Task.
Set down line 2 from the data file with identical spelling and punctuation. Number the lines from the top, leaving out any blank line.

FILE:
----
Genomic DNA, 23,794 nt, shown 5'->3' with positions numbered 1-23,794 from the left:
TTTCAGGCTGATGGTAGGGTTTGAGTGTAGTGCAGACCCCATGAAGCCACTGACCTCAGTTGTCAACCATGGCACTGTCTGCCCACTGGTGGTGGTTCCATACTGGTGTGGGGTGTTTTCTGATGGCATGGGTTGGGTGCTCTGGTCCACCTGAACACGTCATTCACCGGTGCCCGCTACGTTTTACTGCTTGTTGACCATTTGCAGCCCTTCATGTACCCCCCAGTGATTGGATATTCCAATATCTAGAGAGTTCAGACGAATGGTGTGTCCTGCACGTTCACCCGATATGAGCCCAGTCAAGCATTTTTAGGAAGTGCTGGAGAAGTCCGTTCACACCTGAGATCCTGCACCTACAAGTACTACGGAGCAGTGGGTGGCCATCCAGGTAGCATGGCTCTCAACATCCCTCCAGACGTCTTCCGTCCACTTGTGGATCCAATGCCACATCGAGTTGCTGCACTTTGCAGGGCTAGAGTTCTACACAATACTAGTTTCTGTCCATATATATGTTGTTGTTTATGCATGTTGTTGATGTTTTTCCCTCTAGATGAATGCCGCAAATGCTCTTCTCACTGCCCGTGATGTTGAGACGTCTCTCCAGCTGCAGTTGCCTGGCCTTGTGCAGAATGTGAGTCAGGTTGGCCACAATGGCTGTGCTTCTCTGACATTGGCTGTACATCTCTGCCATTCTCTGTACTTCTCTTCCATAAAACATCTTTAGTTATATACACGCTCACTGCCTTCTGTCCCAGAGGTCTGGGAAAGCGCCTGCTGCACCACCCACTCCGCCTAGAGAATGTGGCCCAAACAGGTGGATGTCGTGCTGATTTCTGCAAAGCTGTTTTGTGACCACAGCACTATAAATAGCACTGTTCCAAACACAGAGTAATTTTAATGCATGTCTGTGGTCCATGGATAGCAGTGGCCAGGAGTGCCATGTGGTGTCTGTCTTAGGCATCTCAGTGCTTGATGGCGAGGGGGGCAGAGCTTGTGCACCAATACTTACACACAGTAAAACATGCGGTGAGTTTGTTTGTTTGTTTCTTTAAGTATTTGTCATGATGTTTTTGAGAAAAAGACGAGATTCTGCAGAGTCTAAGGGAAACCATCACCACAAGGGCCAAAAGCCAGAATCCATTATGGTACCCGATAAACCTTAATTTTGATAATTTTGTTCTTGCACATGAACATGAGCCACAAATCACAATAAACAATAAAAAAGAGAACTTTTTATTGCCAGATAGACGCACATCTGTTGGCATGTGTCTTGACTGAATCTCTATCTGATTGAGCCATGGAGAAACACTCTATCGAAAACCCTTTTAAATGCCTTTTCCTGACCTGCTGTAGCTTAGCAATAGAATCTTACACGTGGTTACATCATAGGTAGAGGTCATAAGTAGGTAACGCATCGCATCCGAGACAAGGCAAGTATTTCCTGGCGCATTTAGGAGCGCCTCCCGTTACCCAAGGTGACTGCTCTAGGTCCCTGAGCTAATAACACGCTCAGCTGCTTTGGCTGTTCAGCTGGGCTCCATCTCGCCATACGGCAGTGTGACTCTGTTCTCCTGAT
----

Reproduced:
TTTCAGGCTGATGGTAGGGTTTGAGTGTAGTGCAGACCCCATGAAGCCACTGACCTCAGTTGTCAACCATGGCACTGTCTGCCCACTGGTGGTGGTTCCATACTGGTGTGGGGTGTTTTCTGATGGCATGGGTTGGGTGCTCTGGTCCACCTGAACACGTCATTCACCGGTGCCCGCTACGTTTTACTGCTTGTTGACCATTTGCAGCCCTTCATGTACCCCCCAGTGATTGGATATTCCAATATCTAGAGAGTTCAGACGAATGGTGTGTCCTGCACGTTCACCCGATATGAGCCCAGTCAAGCATTTTTAGGAAGTGCTGGAGAAGTCCGTTCACACCTGAGATCCTGCACCTACAAGTACTACGGAGCAGTGGGTGGCCATCCAGGTAGCATGGCTCTCAACATCCCTCCAGACGTCTTCCGTCCACTTGTGGATCCAATGCCACATCGAGTTGCTGCACTTTGCAGGGCTAGAGTTCTACACAATACTAGTTTCTGTCCATATATATGTTGTTGTTTATGCATGTTGTTGATGTTTTTCCCTCTAGATGAATGCCGCAAATGCTCTTCTCACTGCCCGTGATGTTGAGACGTCTCTCCAGCTGCAGTTGCCTGGCCTTGTGCAGAATGTGAGTCAGGTTGGCCACAATGGCTGTGCTTCTCTGACATTGGCTGTACATCTCTGCCATTCTCTGTACTTCTCTTCCATAAAACATCTTTAGTTATATACACGCTCACTGCCTTCTGTCCCAGAGGTCTGGGAAAGCGCCTGCTGCACCACCCACTCCGCCTAGAGAATGTGGCCCAAACAGGTGGATGTCGTGCTGATTTCTGCAAAGCTGTTTTGTGACCACAGCACTATAAATAGCACTGTTCCAAACACAGAGTAATTTTAATGCATGTCTGTGGTCCATGGATAGCAGTGGCCAGGAGTGCCATGTGGTGTCTGTCTTAGGCATCTCAGTGCTTGATGGCGAGGGGGGCAGAGCTTGTGCACCAATACTTACACACAGTAAAACATGCGGTGAGTTTGTTTGTTTGTTTCTTTAAGTATTTGTCATGATGTTTTTGAGAAAAAGACGAGATTCTGCAGAGTCTAAGGGAAACCATCACCACAAGGGCCAAAAGCCAGAATCCATTATGGTACCCGATAAACCTTAATTTTGATAATTTTGTTCTTGCACATGAACATGAGCCACAAATCACAATAAACAATAAAAAAGAGAACTTTTTATTGCCAGATAGACGCACATCTGTTGGCATGTGTCTTGACTGAATCTCTATCTGATTGAGCCATGGAGAAACACTCTATCGAAAACCCTTTTAAATGCCTTTTCCTGACCTGCTGTAGCTTAGCAATAGAATCTTACACGTGGTTACATCATAGGTAGAGGTCATAAGTAGGTAACGCATCGCATCCGAGACAAGGCAAGTATTTCCTGGCGCATTTAGGAGCGCCTCCCGTTACCCAAGGTGACTGCTCTAGGTCCCTGAGCTAATAACACGCTCAGCTGCTTTGGCTGTTCAGCTGGGCTCCATCTCGCCATACGGCAGTGTGACTCTGTTCTCCTGAT